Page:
Date: Friday, April 25
Scripture: Genesis 2:1-4
Verse: And on the seventh day God finished the work that he had done, and he rested on the seventh day from all the work that he had done. (Genesis 2:2)
I remember when our congregation was designing and constructing our church building. There were days of studying the most minute details — how big the closets on either side of the platform in the sanctuary should be, whether the removable wall should divide the double room in half or a 60-40 split, what kind of lighting should be used in the nursery, and so much more. Finally, the day came to move in, holding our first worship service, and it was magnificent to move into the space and use it to the glory of God.
Today’s text seems to argue with yesterday’s. We read that God finished creating on the sixth day, then sat back and rested. In a great book called The Lost World of Genesis One, John H. Walton redefines for us what God’s resting meant to the first readers of Genesis 2. He writes:
a reader from the ancient world would know immediately what was going on and recognize the role of day seven. Without hesitation the ancient reader would conclude that this is a temple text and that day seven is the most important of the seven days…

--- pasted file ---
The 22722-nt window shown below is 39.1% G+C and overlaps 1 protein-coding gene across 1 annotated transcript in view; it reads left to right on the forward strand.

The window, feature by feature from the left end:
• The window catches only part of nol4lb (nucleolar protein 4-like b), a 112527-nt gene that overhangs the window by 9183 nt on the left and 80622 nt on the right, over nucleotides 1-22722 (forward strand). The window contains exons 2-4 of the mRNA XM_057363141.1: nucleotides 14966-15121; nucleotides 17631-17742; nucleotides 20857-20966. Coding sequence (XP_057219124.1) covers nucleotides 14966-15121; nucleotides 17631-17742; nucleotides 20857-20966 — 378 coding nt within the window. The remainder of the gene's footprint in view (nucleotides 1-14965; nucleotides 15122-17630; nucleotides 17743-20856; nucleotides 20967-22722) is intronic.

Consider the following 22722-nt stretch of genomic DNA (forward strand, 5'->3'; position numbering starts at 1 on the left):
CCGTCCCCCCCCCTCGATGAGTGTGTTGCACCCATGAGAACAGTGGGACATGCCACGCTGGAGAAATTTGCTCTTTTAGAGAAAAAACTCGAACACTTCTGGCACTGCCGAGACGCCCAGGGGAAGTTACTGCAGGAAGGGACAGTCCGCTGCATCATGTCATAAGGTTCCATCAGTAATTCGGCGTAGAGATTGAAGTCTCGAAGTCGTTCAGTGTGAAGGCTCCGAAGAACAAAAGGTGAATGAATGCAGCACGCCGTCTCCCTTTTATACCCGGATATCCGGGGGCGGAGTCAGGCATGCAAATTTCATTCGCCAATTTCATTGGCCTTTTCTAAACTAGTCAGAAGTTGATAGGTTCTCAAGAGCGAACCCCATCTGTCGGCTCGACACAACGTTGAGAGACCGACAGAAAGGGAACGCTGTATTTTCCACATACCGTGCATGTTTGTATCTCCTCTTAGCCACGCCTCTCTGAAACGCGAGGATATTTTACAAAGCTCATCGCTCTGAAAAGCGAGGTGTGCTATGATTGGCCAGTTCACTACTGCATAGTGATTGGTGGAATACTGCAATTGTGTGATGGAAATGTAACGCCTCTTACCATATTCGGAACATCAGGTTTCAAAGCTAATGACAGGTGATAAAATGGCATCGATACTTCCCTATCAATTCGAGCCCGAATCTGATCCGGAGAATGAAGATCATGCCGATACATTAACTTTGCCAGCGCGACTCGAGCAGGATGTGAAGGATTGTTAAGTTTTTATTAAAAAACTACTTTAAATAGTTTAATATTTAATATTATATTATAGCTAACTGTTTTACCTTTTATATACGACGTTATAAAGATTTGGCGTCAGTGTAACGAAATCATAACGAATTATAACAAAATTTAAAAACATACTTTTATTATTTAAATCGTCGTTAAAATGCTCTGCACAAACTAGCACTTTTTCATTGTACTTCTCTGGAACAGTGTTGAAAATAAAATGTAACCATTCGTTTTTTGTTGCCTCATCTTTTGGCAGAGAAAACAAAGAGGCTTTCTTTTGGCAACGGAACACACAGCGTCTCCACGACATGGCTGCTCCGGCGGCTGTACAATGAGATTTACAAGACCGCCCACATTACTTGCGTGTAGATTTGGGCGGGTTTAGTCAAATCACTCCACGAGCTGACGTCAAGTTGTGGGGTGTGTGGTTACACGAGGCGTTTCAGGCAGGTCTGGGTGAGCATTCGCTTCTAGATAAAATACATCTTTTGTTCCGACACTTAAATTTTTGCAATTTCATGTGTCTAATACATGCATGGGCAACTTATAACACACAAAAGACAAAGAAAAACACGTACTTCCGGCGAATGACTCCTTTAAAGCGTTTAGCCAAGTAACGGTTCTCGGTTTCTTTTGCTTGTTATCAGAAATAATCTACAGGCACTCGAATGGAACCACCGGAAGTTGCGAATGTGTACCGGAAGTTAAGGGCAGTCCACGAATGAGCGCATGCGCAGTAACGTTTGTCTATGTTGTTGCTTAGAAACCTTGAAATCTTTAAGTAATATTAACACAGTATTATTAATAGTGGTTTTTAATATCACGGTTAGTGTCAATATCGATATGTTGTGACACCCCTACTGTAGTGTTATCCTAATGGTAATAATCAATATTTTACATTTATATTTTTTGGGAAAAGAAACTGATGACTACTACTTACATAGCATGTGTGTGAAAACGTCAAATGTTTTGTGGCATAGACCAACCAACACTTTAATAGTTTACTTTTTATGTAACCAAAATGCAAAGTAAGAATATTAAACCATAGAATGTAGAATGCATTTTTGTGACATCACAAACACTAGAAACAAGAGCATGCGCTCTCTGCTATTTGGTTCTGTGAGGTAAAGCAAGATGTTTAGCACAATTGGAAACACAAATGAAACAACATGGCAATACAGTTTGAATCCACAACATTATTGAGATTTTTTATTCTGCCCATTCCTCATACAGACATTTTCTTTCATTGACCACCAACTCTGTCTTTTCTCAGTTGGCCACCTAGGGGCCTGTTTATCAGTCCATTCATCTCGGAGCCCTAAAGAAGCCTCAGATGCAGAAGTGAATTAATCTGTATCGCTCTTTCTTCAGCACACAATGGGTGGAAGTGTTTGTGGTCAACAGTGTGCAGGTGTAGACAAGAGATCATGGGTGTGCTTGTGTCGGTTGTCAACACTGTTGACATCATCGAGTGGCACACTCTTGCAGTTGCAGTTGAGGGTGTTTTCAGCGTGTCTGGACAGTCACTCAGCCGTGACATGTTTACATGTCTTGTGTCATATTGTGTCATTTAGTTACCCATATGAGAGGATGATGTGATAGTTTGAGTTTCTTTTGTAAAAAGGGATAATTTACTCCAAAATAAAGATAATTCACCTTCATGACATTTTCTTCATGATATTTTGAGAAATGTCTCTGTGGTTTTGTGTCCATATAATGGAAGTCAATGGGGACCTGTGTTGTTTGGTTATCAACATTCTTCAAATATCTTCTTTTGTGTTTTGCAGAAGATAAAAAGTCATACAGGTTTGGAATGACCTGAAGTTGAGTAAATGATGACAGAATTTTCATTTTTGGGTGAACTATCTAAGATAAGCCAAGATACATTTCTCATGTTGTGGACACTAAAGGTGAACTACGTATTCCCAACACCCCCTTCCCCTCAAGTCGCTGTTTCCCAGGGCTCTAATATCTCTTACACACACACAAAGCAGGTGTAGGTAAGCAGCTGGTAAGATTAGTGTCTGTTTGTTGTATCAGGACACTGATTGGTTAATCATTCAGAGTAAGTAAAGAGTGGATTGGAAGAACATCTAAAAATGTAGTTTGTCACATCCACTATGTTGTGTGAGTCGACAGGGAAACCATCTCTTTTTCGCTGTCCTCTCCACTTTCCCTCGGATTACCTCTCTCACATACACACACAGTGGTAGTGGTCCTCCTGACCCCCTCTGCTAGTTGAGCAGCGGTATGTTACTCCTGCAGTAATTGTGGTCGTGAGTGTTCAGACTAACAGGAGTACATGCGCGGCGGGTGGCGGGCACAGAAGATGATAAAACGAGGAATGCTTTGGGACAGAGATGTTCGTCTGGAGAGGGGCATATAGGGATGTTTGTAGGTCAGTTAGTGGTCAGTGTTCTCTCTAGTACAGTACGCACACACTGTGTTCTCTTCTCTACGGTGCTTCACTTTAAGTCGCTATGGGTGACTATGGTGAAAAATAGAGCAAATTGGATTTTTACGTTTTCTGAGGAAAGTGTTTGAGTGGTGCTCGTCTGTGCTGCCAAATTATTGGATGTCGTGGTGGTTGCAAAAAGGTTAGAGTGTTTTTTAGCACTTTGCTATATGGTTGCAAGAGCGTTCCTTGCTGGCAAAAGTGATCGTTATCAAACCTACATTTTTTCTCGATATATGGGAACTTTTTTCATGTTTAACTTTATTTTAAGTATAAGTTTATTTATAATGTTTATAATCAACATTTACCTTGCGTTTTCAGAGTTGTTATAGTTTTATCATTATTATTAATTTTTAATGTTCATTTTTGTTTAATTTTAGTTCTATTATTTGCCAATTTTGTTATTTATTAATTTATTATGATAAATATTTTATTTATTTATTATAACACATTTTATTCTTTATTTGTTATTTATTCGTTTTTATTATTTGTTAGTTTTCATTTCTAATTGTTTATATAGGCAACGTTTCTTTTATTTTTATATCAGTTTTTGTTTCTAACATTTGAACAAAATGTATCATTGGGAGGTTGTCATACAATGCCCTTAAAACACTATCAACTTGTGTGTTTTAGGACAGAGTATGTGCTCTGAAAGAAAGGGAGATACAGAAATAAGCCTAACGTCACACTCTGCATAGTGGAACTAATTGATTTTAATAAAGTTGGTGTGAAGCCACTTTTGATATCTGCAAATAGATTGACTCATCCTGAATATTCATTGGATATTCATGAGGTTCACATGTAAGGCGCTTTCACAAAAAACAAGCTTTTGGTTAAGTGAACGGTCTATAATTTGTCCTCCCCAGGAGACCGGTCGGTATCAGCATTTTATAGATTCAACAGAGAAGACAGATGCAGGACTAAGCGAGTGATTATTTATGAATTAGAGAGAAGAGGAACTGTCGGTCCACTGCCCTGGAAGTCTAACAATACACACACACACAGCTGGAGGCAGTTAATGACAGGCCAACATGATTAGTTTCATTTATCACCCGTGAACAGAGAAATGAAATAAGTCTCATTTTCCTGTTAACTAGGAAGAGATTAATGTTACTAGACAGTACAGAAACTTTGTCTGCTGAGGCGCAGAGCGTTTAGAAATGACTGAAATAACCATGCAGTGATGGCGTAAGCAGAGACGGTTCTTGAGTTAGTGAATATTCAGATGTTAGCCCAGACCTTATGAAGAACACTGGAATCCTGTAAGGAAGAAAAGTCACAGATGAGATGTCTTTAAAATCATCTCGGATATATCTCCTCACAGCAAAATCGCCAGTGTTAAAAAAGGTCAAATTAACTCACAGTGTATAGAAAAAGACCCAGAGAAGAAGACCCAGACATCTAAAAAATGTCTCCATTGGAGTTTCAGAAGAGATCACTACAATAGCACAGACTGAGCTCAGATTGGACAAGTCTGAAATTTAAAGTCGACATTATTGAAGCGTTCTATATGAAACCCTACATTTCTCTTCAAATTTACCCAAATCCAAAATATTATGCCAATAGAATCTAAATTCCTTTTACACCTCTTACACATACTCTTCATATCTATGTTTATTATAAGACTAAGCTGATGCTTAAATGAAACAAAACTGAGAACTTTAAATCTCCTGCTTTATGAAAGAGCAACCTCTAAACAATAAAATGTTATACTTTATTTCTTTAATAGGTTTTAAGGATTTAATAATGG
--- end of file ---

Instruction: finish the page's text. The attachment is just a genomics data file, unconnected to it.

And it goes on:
everyone knew in the ancient world [that] Deity rests in a temple, and only in a temple. This is what temples were built for. We might even say that this is what a temple is — a place for divine rest. (Walton, loc 676 & 679)
So when the Bible tells us that on the seventh day God rested, it is actually telling us this is they day God moved in. When God created the world, he was building his temple, a place for him to live in union with what he had created, including us. As we shared yesterday, God is not distant. He is right here with us. We are living in God’s temple.
Prayer: Thank you, Lord Jesus Christ, for the gift of our church building, and for your continued presence in my life. Teach me to care for your temple. Amen.
Action: In your work, school, home, etc., take note of the design of the building — where it is functional, where it is decorative, and more.
Respond: Have you ever had the privilege of being involved in the design a building, a remodel, or a similar space you later got to inhabit? Answer by clicking “Leave a Comment” or “1 (or more) Comment” below.
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Walton, John H. The Lost World of Genesis One: Ancient Cosmology and the Origins Debate. Downers Grove, IL: IVP Academic, 2009. Kindle Edition.